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SUNY selects Buffalo State to increase faculty diversity

WBFO News file photo by Eileen Buckley

SUNY Buffalo State has been selected to play lead a new initiative to increase faculty diversity.  WBFO's senior reporter Eileen Buckley says the college was selected for a pilot program called PRODI-G by SUNY. 

“Including the first one we are announcing today at Buffalo State, which will see the multi-disciplinary Africana Studies department,” declared Kristina Johnson, chancellor, SUNY.

Johnson declaring this program during her State of the University Address last week. SUNY is now working toward a goal of increasing faculty diversity.

Buffalo State will take the lead in PRODI-G - which stands for Promoting, Recruitment, Opportunity, Diversity, Inclusion and Growth.

"Recruiting and retaining diverse faculty is something very much on my meter all the time,” said Katherine Conway-Turner, president, SUNY Buffalo State.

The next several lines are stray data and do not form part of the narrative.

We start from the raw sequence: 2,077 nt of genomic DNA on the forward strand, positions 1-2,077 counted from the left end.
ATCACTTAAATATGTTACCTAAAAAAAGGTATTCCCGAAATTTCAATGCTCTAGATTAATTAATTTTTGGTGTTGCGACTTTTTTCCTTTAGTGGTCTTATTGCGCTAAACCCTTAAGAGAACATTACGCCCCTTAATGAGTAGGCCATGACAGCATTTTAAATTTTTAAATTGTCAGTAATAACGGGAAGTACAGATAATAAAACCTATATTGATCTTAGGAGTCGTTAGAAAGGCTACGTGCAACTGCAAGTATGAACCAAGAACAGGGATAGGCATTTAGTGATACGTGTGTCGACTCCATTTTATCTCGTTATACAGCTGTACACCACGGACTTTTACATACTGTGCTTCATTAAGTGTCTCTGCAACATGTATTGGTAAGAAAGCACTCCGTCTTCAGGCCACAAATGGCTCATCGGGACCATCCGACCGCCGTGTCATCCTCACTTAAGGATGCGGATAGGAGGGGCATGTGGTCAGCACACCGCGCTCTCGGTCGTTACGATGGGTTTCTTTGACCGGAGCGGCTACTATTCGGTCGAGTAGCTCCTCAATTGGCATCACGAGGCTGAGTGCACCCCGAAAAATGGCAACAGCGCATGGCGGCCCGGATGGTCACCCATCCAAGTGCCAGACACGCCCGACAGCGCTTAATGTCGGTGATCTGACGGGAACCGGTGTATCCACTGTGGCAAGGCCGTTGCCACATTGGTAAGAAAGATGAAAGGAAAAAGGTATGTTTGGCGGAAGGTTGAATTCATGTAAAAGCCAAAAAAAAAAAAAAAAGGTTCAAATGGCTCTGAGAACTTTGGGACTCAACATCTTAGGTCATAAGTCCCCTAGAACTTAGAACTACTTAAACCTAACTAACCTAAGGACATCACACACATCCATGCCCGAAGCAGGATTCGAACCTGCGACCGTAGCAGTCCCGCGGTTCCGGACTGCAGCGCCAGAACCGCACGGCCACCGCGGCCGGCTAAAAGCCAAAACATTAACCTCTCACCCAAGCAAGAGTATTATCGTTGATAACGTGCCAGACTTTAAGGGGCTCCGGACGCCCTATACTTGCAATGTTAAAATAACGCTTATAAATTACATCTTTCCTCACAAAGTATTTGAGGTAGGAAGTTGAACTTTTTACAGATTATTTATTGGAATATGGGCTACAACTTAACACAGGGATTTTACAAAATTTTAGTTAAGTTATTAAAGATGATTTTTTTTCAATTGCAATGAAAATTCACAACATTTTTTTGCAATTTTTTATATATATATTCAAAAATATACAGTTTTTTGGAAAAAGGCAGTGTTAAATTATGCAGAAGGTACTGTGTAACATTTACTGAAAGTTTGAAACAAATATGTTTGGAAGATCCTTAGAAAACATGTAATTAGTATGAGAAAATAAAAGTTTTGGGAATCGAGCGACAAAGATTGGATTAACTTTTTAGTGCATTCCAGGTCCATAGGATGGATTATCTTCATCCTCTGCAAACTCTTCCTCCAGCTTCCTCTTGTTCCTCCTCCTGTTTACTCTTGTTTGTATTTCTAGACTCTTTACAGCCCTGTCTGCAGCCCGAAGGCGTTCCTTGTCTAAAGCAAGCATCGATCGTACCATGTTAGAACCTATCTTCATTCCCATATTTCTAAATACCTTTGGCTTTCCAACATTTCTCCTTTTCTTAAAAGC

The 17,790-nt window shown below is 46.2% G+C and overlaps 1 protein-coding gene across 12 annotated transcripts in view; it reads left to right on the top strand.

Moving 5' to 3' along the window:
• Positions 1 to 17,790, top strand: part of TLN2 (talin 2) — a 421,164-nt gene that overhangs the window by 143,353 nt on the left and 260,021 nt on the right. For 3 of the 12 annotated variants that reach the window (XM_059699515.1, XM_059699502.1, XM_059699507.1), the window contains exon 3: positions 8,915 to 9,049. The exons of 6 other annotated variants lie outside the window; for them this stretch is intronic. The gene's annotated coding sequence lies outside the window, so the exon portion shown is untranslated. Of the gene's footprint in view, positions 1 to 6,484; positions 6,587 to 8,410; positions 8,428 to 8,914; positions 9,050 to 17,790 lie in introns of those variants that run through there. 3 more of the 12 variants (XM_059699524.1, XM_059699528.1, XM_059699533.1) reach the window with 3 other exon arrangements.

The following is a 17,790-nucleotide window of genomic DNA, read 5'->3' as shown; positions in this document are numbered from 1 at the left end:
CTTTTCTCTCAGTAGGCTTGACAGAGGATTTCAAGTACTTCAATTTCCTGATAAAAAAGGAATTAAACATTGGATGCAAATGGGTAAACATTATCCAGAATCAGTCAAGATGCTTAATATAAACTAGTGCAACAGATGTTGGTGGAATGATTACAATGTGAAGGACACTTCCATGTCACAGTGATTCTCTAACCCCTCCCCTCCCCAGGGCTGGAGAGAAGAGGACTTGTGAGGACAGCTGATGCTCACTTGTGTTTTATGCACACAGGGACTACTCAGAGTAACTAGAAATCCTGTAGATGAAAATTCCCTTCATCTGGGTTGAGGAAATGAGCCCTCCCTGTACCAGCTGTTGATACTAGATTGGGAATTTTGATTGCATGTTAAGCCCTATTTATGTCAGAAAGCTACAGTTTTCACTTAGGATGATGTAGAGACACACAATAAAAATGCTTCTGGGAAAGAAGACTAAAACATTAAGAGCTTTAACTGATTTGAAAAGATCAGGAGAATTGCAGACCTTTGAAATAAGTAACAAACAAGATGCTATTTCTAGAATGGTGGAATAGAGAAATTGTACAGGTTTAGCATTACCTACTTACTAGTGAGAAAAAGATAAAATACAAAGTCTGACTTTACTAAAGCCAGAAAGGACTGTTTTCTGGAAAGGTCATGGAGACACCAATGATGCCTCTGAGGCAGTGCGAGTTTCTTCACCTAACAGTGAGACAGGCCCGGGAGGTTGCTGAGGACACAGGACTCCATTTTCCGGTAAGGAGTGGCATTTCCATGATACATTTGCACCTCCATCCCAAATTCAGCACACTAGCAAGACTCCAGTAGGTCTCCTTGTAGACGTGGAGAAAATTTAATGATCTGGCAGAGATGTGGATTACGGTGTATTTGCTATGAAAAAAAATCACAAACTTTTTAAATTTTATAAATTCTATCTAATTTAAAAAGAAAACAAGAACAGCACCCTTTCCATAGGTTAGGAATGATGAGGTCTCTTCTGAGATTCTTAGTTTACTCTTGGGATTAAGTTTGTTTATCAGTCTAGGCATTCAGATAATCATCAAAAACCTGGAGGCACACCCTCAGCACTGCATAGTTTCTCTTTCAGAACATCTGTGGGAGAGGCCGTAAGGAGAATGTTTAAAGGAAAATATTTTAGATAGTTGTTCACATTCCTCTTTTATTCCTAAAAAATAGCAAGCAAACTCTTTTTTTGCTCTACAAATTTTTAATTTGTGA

Conway-Turner tweeted out the campus is "proud to play a leading role" in the new initiative. She declared "From diversity comes strength."

“That when students don’t see anybody that looks like them or has their life experience or they can feel they can really relate on a real intrinsic level – I think it really does dash their spirits toward leaning in that direction,” explained Conway-Turner.

Buffalo State will be the first campus in the SUNY system to receive funding to hire a cluster of five faculty members from unrepresented minorities to start this fall.  Those professors will be part of an Africana Studies Department.   

Credit WBFO News file photo by Eileen Buckley
Outside Buffalo State campus.

“And so, for instance, you might be a political scientist, and that’s what your area is – but you also focus on issues related to Africana studies – African peoples political processes or voting patterns or any variety of things in terms of political science or you might be a historian,” Conway-Turner stated.

The goal of this program is to recruit and retain up to 1,000 early to mid-career professors from unrepresented groups over the next ten years.

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